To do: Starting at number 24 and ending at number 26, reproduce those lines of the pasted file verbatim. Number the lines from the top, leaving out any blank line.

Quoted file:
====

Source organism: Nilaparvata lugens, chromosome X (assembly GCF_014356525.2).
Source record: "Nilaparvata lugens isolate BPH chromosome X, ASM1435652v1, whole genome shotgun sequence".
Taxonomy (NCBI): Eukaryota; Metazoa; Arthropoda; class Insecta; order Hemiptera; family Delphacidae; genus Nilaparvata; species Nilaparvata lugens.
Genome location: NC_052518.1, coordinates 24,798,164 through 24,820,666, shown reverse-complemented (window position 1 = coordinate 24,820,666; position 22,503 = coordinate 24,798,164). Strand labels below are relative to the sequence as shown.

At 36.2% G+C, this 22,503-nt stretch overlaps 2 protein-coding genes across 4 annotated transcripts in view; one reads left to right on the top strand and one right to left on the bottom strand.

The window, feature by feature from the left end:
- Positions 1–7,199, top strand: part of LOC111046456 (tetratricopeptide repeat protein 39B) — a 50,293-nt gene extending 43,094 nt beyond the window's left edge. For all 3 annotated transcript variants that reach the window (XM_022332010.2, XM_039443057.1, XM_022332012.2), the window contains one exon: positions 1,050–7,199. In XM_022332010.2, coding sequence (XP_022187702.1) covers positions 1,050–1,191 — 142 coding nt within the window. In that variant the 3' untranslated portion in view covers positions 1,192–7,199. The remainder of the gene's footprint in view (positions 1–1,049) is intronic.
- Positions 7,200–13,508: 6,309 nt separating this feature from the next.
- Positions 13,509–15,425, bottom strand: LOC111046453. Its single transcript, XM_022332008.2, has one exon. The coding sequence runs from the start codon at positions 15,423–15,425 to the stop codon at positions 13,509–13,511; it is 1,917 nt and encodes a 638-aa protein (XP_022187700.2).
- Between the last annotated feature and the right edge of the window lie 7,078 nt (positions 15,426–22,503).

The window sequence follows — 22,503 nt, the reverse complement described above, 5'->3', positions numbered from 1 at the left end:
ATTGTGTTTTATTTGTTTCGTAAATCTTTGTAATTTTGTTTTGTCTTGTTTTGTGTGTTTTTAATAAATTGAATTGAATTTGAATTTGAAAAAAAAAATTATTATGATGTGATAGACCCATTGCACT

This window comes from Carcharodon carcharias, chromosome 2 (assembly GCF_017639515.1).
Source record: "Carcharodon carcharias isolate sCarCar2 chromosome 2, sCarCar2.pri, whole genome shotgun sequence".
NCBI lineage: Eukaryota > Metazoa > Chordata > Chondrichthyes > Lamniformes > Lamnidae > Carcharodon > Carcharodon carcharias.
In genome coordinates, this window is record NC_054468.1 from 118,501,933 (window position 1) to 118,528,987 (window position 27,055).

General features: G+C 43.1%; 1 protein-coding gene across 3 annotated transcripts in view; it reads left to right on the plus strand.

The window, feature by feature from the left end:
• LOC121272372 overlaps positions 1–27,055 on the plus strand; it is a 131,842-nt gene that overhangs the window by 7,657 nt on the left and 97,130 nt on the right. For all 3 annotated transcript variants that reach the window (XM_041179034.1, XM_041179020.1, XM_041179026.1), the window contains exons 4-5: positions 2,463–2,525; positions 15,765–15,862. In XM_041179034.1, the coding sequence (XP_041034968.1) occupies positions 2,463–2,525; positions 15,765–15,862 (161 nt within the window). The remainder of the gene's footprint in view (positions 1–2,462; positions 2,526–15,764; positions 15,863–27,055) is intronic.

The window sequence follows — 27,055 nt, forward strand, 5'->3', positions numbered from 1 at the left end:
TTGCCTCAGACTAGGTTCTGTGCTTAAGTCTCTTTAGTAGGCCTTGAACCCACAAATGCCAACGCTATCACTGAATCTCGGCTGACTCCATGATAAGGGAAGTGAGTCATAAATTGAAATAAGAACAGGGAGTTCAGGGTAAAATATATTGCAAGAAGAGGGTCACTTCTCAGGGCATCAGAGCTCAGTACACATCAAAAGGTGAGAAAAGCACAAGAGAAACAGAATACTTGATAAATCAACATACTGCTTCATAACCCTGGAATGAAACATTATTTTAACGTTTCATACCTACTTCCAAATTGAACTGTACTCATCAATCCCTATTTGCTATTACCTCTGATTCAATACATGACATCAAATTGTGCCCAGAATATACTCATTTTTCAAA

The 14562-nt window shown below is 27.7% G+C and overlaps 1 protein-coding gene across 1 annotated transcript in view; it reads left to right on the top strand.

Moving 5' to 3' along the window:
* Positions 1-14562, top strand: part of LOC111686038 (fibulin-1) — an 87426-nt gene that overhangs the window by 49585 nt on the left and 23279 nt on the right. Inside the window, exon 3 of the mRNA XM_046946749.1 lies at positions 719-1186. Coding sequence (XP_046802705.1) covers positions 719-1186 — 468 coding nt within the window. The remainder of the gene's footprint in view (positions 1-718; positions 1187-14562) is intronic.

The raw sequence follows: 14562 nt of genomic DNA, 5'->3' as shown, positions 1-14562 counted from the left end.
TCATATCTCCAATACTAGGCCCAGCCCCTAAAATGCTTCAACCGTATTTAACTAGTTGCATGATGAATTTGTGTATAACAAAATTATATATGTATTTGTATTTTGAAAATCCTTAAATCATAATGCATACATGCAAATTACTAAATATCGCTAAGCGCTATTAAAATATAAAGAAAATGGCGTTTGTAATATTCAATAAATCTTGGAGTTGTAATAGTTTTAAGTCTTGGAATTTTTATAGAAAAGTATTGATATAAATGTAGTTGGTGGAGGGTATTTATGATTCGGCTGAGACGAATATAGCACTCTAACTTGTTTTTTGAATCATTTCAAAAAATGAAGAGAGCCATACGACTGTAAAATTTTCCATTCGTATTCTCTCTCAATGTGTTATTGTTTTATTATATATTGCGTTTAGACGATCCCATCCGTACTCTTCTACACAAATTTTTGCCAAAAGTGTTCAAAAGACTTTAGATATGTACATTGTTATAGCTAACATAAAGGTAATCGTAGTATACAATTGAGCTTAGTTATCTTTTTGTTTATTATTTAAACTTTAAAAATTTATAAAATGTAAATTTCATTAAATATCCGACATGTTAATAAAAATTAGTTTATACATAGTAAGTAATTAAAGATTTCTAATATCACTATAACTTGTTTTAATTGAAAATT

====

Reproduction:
* Positions 1-14562, top strand: part of LOC111686038 (fibulin-1) — an 87426-nt gene that overhangs the window by 49585 nt on the left and 23279 nt on the right. Inside the window, exon 3 of the mRNA XM_046946749.1 lies at positions 719-1186. Coding sequence (XP_046802705.1) covers positions 719-1186 — 468 coding nt within the window. The remainder of the gene's footprint in view (positions 1-718; positions 1187-14562) is intronic.

The raw sequence follows: 14562 nt of genomic DNA, 5'->3' as shown, positions 1-14562 counted from the left end.
TCATATCTCCAATACTAGGCCCAGCCCCTAAAATGCTTCAACCGTATTTAACTAGTTGCATGATGAATTTGTGTATAACAAAATTATATATGTATTTGTATTTTGAAAATCCTTAAATCATAATGCATACATGCAAATTACTAAATATCGCTAAGCGCTATTAAAATATAAAGAAAATGGCGTTTGTAATATTCAATAAATCTTGGAGTTGTAATAGTTTTAAGTCTTGGAATTTTTATAGAAAAGTATTGATATAAATGTAGTTGGTGGAGGGTATTTATGATTCGGCTGAGACGAATATAGCACTCTAACTTGTTTTTTGAATCATTTCAAAAAATGAAGAGAGCCATACGACTGTAAAATTTTCCATTCGTATTCTCTCTCAATGTGTTATTGTTTTATTATATATTGCGTTTAGACGATCCCATCCGTACTCTTCTACACAAATTTTTGCCAAAAGTGTTCAAAAGACTTTAGATATGTACATTGTTATAGCTAACATAAAGGTAATCGTAGTATACAATTGAGCTTAGTTATCTTTTTGTTTATTATTTAAACTTTAAAAATTTATAAAATGTAAATTTCATTAAATATCCGACATGTTAATAAAAATTAGTTTATACATAGTAAGTAATTAAAGATTTCTAATATCACTATAACTTGTTTTAATTGAAAATT